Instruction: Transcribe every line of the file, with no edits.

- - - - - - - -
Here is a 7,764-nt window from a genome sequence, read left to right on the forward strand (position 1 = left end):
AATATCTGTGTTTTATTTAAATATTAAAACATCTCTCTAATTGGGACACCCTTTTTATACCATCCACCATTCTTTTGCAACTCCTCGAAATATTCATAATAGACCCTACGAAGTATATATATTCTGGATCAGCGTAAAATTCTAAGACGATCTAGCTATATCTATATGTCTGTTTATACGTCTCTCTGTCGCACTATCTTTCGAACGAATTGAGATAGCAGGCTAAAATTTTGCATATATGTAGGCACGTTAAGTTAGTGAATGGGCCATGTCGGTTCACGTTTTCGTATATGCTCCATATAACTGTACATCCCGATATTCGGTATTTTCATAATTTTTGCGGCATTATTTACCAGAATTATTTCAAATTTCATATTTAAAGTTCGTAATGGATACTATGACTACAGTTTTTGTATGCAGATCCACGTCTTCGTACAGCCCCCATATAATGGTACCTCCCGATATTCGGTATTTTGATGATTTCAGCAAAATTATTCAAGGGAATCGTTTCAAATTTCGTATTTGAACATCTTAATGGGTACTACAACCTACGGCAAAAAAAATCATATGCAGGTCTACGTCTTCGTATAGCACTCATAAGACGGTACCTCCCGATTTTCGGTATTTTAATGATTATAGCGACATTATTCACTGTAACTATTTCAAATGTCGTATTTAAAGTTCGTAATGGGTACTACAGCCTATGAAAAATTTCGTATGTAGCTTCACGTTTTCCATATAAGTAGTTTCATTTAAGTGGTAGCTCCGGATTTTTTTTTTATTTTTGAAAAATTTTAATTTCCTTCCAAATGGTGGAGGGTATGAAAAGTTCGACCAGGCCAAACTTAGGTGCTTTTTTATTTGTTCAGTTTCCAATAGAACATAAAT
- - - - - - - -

Here is a 7,764-nt window from a genome sequence, read left to right on the forward strand (position 1 = left end):
AATATCTGTGTTTTATTTAAATATTAAAACATCTCTCTAATTGGGACACCCTTTTTATACCATCCACCATTCTTTTGCAACTCCTCGAAATATTCATAATAGACCCTACGAAGTATATATATTCTGGATCAGCGTAAAATTCTAAGACGATCTAGCTATATCTATATGTCTGTTTATACGTCTCTCTGTCGCACTATCTTTCGAACGAATTGAGATAGCAGGCTAAAATTTTGCATATATGTAGGCACGTTAAGTTAGTGAATGGGCCATGTCGGTTCACGTTTTCGTATATGCTCCATATAACTGTACATCCCGATATTCGGTATTTTCATAATTTTTGCGGCATTATTTACCAGAATTATTTCAAATTTCATATTTAAAGTTCGTAATGGATACTATGACTACAGTTTTTGTATGCAGATCCACGTCTTCGTACAGCCCCCATATAATGGTACCTCCCGATATTCGGTATTTTGATGATTTCAGCAAAATTATTCAAGGGAATCGTTTCAAATTTCGTATTTGAACATCTTAATGGGTACTACAACCTACGGCAAAAAAAATCATATGCAGGTCTACGTCTTCGTATAGCACTCATAAGACGGTACCTCCCGATTTTCGGTATTTTAATGATTATAGCGACATTATTCACTGTAACTATTTCAAATGTCGTATTTAAAGTTCGTAATGGGTACTACAGCCTATGAAAAATTTCGTATGTAGCTTCACGTTTTCCATATAAGTAGTTTCATTTAAGTGGTAGCTCCGGATTTTTTTTTTATTTTTGAAAAATTTTAATTTCCTTCCAAATGGTGGAGGGTATGAAAAGTTCGACCAGGCCAAACTTAGGTGCTTTTTTATTTGTTCAGTTTCCAATAGAACATAAAT